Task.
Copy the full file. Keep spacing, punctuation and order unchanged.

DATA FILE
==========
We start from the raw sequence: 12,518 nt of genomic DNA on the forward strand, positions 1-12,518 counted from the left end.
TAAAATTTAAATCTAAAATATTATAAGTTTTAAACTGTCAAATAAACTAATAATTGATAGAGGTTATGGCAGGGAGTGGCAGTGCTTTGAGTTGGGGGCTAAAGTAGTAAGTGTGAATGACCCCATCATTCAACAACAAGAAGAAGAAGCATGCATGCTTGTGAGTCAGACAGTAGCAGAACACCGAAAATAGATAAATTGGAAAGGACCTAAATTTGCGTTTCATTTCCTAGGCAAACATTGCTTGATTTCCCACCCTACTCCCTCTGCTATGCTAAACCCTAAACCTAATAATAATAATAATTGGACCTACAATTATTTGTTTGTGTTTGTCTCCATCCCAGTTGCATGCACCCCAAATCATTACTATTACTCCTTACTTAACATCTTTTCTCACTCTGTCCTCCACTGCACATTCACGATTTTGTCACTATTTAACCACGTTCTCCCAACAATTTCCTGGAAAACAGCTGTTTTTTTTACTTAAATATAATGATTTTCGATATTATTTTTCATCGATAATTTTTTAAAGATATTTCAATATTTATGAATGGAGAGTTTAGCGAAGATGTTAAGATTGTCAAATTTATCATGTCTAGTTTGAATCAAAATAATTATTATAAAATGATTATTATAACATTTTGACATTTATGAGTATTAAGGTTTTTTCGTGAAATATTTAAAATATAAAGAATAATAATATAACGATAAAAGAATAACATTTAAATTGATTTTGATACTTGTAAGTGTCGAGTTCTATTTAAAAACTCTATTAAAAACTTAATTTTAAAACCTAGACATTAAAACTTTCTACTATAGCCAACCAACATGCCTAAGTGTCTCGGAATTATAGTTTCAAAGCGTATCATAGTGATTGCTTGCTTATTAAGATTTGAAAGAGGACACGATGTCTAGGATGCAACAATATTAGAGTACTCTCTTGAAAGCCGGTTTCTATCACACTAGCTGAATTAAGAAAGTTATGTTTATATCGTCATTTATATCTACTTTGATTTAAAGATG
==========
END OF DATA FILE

We start from the raw sequence: 12,518 nt of genomic DNA on the forward strand, positions 1-12,518 counted from the left end.
TAAAATTTAAATCTAAAATATTATAAGTTTTAAACTGTCAAATAAACTAATAATTGATAGAGGTTATGGCAGGGAGTGGCAGTGCTTTGAGTTGGGGGCTAAAGTAGTAAGTGTGAATGACCCCATCATTCAACAACAAGAAGAAGAAGCATGCATGCTTGTGAGTCAGACAGTAGCAGAACACCGAAAATAGATAAATTGGAAAGGACCTAAATTTGCGTTTCATTTCCTAGGCAAACATTGCTTGATTTCCCACCCTACTCCCTCTGCTATGCTAAACCCTAAACCTAATAATAATAATAATTGGACCTACAATTATTTGTTTGTGTTTGTCTCCATCCCAGTTGCATGCACCCCAAATCATTACTATTACTCCTTACTTAACATCTTTTCTCACTCTGTCCTCCACTGCACATTCACGATTTTGTCACTATTTAACCACGTTCTCCCAACAATTTCCTGGAAAACAGCTGTTTTTTTTACTTAAATATAATGATTTTCGATATTATTTTTCATCGATAATTTTTTAAAGATATTTCAATATTTATGAATGGAGAGTTTAGCGAAGATGTTAAGATTGTCAAATTTATCATGTCTAGTTTGAATCAAAATAATTATTATAAAATGATTATTATAACATTTTGACATTTATGAGTATTAAGGTTTTTTCGTGAAATATTTAAAATATAAAGAATAATAATATAACGATAAAAGAATAACATTTAAATTGATTTTGATACTTGTAAGTGTCGAGTTCTATTTAAAAACTCTATTAAAAACTTAATTTTAAAACCTAGACATTAAAACTTTCTACTATAGCCAACCAACATGCCTAAGTGTCTCGGAATTATAGTTTCAAAGCGTATCATAGTGATTGCTTGCTTATTAAGATTTGAAAGAGGACACGATGTCTAGGATGCAACAATATTAGAGTACTCTCTTGAAAGCCGGTTTCTATCACACTAGCTGAATTAAGAAAGTTATGTTTATATCGTCATTTATATCTACTTTGATTTAAAGATG